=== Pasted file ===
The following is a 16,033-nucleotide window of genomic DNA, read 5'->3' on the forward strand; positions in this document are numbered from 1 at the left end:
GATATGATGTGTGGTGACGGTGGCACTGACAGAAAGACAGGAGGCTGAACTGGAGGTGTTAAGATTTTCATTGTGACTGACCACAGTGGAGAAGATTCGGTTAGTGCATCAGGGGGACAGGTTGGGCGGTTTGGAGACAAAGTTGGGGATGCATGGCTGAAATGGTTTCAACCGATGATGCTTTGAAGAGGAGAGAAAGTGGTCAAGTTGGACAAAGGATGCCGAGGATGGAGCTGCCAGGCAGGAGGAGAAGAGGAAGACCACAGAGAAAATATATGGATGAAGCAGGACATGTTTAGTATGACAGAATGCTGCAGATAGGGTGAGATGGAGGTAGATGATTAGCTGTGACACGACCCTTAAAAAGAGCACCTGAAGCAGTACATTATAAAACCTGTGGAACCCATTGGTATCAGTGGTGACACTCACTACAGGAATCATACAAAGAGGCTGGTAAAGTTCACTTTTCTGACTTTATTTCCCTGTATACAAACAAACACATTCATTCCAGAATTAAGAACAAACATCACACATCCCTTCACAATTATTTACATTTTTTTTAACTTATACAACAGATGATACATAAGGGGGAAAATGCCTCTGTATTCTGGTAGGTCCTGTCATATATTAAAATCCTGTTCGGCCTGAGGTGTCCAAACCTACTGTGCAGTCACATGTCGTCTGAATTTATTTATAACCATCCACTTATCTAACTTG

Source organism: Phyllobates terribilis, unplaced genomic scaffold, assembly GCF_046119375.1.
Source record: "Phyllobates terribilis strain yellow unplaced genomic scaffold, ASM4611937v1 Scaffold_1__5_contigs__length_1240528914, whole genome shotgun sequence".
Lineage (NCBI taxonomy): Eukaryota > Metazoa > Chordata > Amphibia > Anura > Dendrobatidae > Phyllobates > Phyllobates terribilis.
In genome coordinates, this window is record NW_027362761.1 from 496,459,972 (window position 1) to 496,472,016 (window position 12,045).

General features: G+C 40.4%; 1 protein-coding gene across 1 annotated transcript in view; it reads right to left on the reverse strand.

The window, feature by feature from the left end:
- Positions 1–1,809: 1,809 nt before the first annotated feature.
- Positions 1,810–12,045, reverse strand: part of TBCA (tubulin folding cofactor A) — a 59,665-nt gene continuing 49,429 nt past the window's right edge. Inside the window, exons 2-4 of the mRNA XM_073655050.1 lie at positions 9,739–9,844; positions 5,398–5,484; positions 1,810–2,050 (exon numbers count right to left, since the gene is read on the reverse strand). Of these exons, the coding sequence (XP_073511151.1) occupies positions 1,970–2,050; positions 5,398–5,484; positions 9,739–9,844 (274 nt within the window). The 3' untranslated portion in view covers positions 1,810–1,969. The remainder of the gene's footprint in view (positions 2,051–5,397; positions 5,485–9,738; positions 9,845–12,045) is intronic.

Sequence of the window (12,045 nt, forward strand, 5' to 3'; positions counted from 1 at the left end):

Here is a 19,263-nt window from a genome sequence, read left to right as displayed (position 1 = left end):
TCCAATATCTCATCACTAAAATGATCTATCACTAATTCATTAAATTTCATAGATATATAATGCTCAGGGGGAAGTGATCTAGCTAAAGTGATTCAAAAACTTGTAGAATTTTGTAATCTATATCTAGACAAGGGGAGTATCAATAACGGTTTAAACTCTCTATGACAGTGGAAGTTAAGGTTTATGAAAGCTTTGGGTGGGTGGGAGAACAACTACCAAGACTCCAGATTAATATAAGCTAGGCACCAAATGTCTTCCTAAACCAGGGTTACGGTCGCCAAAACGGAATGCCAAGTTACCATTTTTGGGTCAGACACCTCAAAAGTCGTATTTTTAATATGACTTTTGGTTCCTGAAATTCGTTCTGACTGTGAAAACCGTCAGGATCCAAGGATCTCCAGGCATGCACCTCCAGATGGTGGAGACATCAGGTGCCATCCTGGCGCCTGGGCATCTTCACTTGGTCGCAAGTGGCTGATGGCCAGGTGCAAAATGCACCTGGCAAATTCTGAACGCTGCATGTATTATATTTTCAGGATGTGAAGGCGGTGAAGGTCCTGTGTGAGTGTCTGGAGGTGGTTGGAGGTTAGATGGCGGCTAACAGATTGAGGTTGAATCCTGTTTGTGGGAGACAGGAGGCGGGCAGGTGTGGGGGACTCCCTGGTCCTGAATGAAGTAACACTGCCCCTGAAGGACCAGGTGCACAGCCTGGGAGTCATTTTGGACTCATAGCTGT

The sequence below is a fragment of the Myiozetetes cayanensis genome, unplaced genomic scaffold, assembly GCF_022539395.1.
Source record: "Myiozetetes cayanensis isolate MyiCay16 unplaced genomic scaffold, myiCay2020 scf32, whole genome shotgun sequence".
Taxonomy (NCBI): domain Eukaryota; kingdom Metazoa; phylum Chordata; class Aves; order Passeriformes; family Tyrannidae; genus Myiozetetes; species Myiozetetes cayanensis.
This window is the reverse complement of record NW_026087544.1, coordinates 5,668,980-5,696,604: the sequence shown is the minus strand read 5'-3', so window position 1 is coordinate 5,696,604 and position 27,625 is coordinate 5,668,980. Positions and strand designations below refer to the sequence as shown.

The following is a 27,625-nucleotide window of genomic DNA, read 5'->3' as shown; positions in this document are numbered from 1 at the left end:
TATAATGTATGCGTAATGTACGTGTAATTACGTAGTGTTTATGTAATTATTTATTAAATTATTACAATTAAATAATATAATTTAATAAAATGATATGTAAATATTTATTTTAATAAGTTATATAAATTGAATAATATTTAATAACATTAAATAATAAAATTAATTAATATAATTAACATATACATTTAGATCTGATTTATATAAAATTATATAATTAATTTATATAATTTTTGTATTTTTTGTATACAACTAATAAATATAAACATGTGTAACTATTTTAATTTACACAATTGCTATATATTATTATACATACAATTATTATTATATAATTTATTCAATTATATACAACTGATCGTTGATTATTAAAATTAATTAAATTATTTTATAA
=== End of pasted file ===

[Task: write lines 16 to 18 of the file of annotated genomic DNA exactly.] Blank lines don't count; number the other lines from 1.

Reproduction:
Taxonomy (NCBI): domain Eukaryota; kingdom Metazoa; phylum Chordata; class Aves; order Passeriformes; family Tyrannidae; genus Myiozetetes; species Myiozetetes cayanensis.
This window is the reverse complement of record NW_026087544.1, coordinates 5,668,980-5,696,604: the sequence shown is the minus strand read 5'-3', so window position 1 is coordinate 5,696,604 and position 27,625 is coordinate 5,668,980. Positions and strand designations below refer to the sequence as shown.

The following is a 27,625-nucleotide window of genomic DNA, read 5'->3' as shown; positions in this document are numbered from 1 at the left end: